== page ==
said strip has a tail portion extending from said aperture in a direction away from said head and for a distance greater than the distance from said head to said lead for insulating the non-insulated portion outboard of said face after connection to a coil lead and wrapping said tail portion over said non-insulated portion.
6. The attachment means of claim 4 and further comprising:
a second aperture in said strip, said second aperture being spaced longitudinally from said first aperture a distance substantially the same as the distance between said first aperture and said notches.
7. The attachment means of claim 5 or 6 and further comprising:
a second electric lead fastened to said strip;
each of said leads including an electrically insulated conductor and surrounding insulator, the leads being spaced in a plane containing said strip at the location of fastening to the strip, and the fastening of the leads to the strip being by attachment of the insulator to the strip so that the leads project transversely from the strip.
8. An electric coil assembly having a coil winding of a plurality of turns of coil wire between shoulders of a bobbin and having a layer of tape encircling the winding and retaining the coil wire in place between the bobbin shoulders;
an elongate strip of resilient material having first latching means adjacent one end and second latching means longitudinally spaced from said first latching means and co-operable with said first latching means to secure said strip in a loop configuration;
a first electric lead fastened to said strip at a point and disposed entirely on one face of said strip, an insulated portion of said lead extending away from said strip, and a non-insulated portion of said lead extending parallel to the face of said strip from said point and immediately adjacent said face,
said one end of said strip being generally pointed, with said first latching means including at least one shoulder, the shoulder and pointed end establishing a pointed head on the strip,
said second latching means being an aperture in said strip, said aperture being of a size such that its largest dimension is less than the dimension transverse to said strip at said shoulder, whereby said head must be deformed at said shoulder to permit said head to pass through said aperture, pointed end first, the material being sufficiently resilient for said head to restore itself from its deformed state after passage through said aperture, whereby said shoulder is abuttingly engaged with said strip at said aperture to retain said head in latched state and maintain said strip in said loop configuration,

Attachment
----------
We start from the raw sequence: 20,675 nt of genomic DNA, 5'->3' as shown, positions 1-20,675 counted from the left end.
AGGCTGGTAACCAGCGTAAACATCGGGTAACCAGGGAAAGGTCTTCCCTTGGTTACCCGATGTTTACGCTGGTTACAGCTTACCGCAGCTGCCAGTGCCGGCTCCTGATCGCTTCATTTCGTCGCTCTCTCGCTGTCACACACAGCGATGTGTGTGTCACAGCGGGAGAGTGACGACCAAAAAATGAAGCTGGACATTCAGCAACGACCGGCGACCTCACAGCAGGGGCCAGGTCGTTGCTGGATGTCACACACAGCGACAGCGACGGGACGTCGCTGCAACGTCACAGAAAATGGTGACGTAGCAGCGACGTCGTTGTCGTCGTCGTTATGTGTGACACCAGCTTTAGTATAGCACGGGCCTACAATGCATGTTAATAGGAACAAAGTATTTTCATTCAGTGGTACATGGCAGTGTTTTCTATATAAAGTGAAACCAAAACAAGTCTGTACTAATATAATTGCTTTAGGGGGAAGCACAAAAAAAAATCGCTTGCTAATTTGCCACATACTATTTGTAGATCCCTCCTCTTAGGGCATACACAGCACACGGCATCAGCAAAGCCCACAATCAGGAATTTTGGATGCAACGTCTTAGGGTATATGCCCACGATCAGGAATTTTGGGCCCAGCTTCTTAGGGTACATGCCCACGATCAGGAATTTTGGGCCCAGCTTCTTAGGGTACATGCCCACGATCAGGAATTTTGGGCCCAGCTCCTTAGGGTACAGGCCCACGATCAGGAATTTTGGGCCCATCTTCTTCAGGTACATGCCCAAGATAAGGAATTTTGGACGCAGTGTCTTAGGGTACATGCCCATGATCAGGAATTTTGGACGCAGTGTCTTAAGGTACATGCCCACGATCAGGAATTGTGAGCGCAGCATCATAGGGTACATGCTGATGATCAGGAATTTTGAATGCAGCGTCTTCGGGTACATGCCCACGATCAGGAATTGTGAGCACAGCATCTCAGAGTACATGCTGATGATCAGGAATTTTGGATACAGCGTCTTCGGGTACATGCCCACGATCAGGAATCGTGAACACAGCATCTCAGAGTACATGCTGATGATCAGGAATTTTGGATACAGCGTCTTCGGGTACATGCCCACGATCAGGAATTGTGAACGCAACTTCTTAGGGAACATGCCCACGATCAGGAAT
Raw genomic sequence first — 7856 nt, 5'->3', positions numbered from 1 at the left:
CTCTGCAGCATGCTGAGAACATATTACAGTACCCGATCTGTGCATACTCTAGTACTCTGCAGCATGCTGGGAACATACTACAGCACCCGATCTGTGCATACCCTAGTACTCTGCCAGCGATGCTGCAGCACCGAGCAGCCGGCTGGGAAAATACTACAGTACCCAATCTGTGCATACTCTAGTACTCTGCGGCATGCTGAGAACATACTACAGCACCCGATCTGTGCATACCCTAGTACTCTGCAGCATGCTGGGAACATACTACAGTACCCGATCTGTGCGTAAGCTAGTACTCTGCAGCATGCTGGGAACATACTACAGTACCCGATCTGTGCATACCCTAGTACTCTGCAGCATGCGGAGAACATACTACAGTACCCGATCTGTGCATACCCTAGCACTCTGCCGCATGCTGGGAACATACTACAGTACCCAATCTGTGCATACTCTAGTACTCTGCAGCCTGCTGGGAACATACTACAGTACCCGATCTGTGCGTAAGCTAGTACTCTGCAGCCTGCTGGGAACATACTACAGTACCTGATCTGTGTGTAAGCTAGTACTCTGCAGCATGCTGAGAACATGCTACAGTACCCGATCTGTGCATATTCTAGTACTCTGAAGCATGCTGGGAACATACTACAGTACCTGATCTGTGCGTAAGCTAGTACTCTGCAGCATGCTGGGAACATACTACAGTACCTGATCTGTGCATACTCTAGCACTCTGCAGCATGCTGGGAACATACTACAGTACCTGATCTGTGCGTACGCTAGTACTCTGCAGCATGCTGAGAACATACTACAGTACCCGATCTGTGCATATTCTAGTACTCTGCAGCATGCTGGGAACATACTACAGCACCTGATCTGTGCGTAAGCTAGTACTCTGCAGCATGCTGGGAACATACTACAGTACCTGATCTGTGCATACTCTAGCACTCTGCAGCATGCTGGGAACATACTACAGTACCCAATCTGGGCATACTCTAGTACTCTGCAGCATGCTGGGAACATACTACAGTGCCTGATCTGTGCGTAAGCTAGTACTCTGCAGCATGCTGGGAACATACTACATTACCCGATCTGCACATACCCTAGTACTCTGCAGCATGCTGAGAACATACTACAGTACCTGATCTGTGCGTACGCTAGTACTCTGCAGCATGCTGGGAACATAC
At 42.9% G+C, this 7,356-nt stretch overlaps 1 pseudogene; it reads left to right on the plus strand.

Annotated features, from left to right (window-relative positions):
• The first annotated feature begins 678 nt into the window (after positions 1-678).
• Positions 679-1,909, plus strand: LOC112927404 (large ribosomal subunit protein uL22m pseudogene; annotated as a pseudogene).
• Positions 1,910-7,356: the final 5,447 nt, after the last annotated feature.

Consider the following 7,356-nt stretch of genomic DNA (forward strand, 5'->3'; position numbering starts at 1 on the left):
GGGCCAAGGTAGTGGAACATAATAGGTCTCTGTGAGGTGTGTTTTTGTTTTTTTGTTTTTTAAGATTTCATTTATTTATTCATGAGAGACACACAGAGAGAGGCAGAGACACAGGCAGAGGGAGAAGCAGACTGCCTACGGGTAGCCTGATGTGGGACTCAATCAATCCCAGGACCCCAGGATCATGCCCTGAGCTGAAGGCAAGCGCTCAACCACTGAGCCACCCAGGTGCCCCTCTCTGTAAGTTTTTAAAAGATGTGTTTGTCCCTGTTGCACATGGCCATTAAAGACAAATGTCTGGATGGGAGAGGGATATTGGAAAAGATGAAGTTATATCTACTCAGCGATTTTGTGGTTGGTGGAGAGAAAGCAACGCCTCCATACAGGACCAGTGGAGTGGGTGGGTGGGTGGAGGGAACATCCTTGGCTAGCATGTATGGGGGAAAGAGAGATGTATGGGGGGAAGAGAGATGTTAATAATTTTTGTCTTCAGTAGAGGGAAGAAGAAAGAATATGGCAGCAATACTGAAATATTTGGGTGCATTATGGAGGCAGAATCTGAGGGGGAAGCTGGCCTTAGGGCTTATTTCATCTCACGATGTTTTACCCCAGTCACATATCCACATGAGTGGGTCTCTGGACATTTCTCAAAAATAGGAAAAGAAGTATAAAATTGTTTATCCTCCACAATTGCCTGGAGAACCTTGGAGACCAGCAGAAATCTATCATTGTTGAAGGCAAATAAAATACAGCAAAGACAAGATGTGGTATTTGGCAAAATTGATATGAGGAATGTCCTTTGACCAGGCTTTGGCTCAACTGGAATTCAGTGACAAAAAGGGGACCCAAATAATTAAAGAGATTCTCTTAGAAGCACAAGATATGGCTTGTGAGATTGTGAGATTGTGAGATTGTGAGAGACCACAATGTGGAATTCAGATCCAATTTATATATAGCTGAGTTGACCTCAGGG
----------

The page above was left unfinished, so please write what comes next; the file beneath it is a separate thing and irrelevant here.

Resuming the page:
said lead being fastened to said strip at a point adjacent said head, said strip having a tail portion extending from said aperture in a direction away from said head and for a distance greater than the distance from said head to said lead for insulating the non-insulated portion outboard of said face after connection to a coil lead and wrapping said tail portion over said non-insulated portion,
a second electric lead fastened to said strip,
each of said leads including an electrically insulated conductor and surrounding insulator, the leads being spaced in a plane containing said strip at the points of fastening said leads to the strip, and the fastening of the leads to the strip being by attachment of the insulator to the one outside face of the strip so that the insulated portions of the leads project transversely from the strip,
said strip being mounted on said tape layer with the inside face of the loop configuration of the strip encircling the tape layer snugly and resiliently, and the leads on the outside face of the strip, the lead conductors being attached to opposite ends of said coil wire to provide two lead connections, said lead connections being on the outside face of the strip and extending in opposite directions from the locations of fastening of the leads to the strip;
and the tail portion of the strip extending from the head in a second layer covering the said connections.
9. The combination of claim 8 and further comprising:
additional tape means covering at least a part of said second layer and assisting in urging at least a portion of said strip toward the said inside face.